Art: Captivated by Irish confidence

Forget Riverdance: the Dublin Theatre Festival points the way forward for Ireland's stage.
Click to follow
The Independent Culture
MY FIRST visit to the Dublin Theatre Festival in 1989 coincided with the 50th anniversary of Finnegans Wake. Wretchedly, I endured lifeless adaptations of Joyce's work, and have been unable to read him since. This year, conversely, the potency of what was on stage drove me back to the written word, reading the texts until deep into the next morning, and yielding yet more evidence that the current export drive of Irish productions is marked by scripts of both dramatic and literary value.

At the Gate Theatre, the festival's first big offering was Uncle Vanya, adapted by Brian Friel, the movie of whose Dancing at Lughnasa had just opened in Ireland. If undercurrents of passion are so often stilted and ironised in English adaptations, Friel's flowing, often amusing dialogue prompted an immediate realisation that these characters, submerged within their impractical lives in a Russian wood, are, from the outset, profoundly self-aware.

Friel has written absolutely to the strength - the sense of humanity - of the mainly Irish cast, led by Niall Buggy, whose blinking, soft Vanya is devoid of the worldliness needed to escape his circumstances. Yet his Vanya seems driven to tell the truth, whether to TP McKenna's silver-tongued, puffed-up Professor, or to the beautiful Elena (Susannah Harker), before whom he consistently abases himself. This peaks when, a beat after she has reeled away from an electric clinch with Astrov (John Kavanagh), Vanya enters carrying flowers for her which wilt in the carnal heat generated by the illicit pair. Vanya deposits them on the table like a courier delivering a parcel, and, in an equivocal way that encapsulates the production, elicits an appalled laugh as he dithers, head down, unable even to look at the object of his affection.

It is in Sonya's great closing speech that Friel's adaptation rings with particularly Irish resonance. Donna Dent's fine Sonya desperately tries to assure her pathetic uncle that if they suffer and endure in the sight of God, they will be peaceful, fully peaceful, finally peaceful. But even as she utters the words the audience realises that she doesn't believe in them, save in the ritual of their repetition. In Dublin, where orthodox belief ebbs from the Catholic church Sunday after Sunday, the production finally came home.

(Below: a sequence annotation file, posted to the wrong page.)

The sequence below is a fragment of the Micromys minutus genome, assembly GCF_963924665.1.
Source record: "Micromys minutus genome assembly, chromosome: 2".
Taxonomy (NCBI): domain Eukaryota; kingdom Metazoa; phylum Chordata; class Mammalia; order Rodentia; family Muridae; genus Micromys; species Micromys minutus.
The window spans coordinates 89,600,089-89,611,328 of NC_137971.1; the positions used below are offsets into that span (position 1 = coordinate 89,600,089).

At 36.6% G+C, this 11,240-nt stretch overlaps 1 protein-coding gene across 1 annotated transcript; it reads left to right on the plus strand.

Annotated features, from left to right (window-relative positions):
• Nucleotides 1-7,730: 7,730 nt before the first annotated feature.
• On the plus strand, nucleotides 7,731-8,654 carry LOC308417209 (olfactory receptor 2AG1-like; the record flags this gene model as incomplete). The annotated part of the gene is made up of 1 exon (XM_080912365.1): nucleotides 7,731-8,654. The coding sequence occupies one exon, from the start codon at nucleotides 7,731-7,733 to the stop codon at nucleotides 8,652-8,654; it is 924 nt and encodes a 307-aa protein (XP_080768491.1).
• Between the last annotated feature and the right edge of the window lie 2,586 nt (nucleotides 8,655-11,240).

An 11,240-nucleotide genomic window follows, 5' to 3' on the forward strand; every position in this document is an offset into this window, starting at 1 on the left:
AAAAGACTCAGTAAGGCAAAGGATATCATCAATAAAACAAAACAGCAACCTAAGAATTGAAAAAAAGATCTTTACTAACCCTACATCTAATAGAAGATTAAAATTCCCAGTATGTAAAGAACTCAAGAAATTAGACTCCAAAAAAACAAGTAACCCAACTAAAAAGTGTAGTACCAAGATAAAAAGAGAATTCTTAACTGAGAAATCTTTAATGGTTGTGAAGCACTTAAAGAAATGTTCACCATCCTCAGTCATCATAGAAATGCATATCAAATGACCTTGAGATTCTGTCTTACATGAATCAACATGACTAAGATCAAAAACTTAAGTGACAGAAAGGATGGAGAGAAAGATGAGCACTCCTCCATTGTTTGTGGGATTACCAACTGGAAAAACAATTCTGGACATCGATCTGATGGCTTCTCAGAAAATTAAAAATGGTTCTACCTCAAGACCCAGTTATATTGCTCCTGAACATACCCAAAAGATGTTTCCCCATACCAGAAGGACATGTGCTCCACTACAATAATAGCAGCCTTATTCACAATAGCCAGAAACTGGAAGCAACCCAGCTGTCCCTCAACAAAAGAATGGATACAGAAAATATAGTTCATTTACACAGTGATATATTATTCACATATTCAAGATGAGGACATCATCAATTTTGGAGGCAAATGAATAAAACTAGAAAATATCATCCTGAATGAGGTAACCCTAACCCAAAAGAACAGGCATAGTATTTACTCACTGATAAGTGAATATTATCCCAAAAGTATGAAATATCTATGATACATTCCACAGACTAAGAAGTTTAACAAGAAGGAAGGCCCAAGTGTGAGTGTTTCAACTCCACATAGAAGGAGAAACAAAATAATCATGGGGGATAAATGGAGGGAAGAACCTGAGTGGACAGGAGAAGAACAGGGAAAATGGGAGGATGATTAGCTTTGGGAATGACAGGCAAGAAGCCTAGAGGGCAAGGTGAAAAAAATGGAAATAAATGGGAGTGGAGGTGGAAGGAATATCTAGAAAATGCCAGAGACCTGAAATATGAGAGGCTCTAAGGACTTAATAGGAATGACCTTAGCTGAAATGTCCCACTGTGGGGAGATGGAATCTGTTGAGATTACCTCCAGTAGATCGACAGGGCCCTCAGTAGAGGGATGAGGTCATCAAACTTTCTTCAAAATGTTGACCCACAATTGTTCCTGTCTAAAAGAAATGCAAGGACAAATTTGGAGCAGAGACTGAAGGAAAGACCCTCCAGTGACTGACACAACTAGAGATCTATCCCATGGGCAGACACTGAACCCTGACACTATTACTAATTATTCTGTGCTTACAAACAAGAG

The script, incidentally, is a must-read for Chekhov scholars. Even more so is Marina Carr's By The Bog of Cats. Her last play, Portia Coughlan, portended well, but I was unprepared for the sheer talent of her writing in a great play which, after the first night, I reread as a great work of poetry. It is superbly set (by Monica Frawley) on the main stage at the Abbey Theatre, in a peat bog gouged out on four levels from the frozen earth, glowering under an ominous sky. The main resident of the bog is Hester Swane, a tinker who was abandoned as a child by her mother, whose return she awaits 30 years on, and is about to be abandoned again by the father of her little girl.

Carr's brilliant conceit is that at dawn the Ghost Fancier (an Irish Grim Reaper) arrives to take Hester to the underworld, but is 12 hours premature, having comically mistaken dawn for dusk. Hester therefore has until dusk to change the future and elude him.

She spends the day trying to win back her soulmate, Carthage Kilbride. She fights against his future father-in-law, Xavier Cassidy, and his atrocious mother (Tom Hickey and Pauline Flanagan). Part of the greatness of Patrick Mason's production is that this hilarious hellish in-law double act walks the same bog as Olwen Fouere's desolate Hester.

Fouere's performance is monumental, akin to Fiona Shaw's Electra, but with Spike Milligan's timing. And Carr has brilliantly written in the Irish Midland dialect, combining the wit and allusion of Seamus Heaney with the Geordie, guttural kick of Jimmy Nail. The Ghost Fancier hasn't a chance of swiping By the Bog of Cats when it ends its run, and with the likes of Sir Richard Eyre sitting in the first night audience, the word should soon carry across both sides of the Atlantic.

Still to come in the festival is a more probable international transfer, Jim Nolan's The Salvage Shop, starring one of the great stalwarts of Irish theatre, Niall Toibin, who must now bear the cross "from Ballykissangel"; and, in the Abbey's small stage, The Peacock, Michael Harding's Amazing Grace, an uncompromising meditation on how the communities in the north can bury their hatchets.

Even Dubliners are weary of the new perception of them not as leprechauns but as Riverdancers. Yet the key to both those successes, unthinkable in 1989, is the new, boundless confidence of Dublin theatres.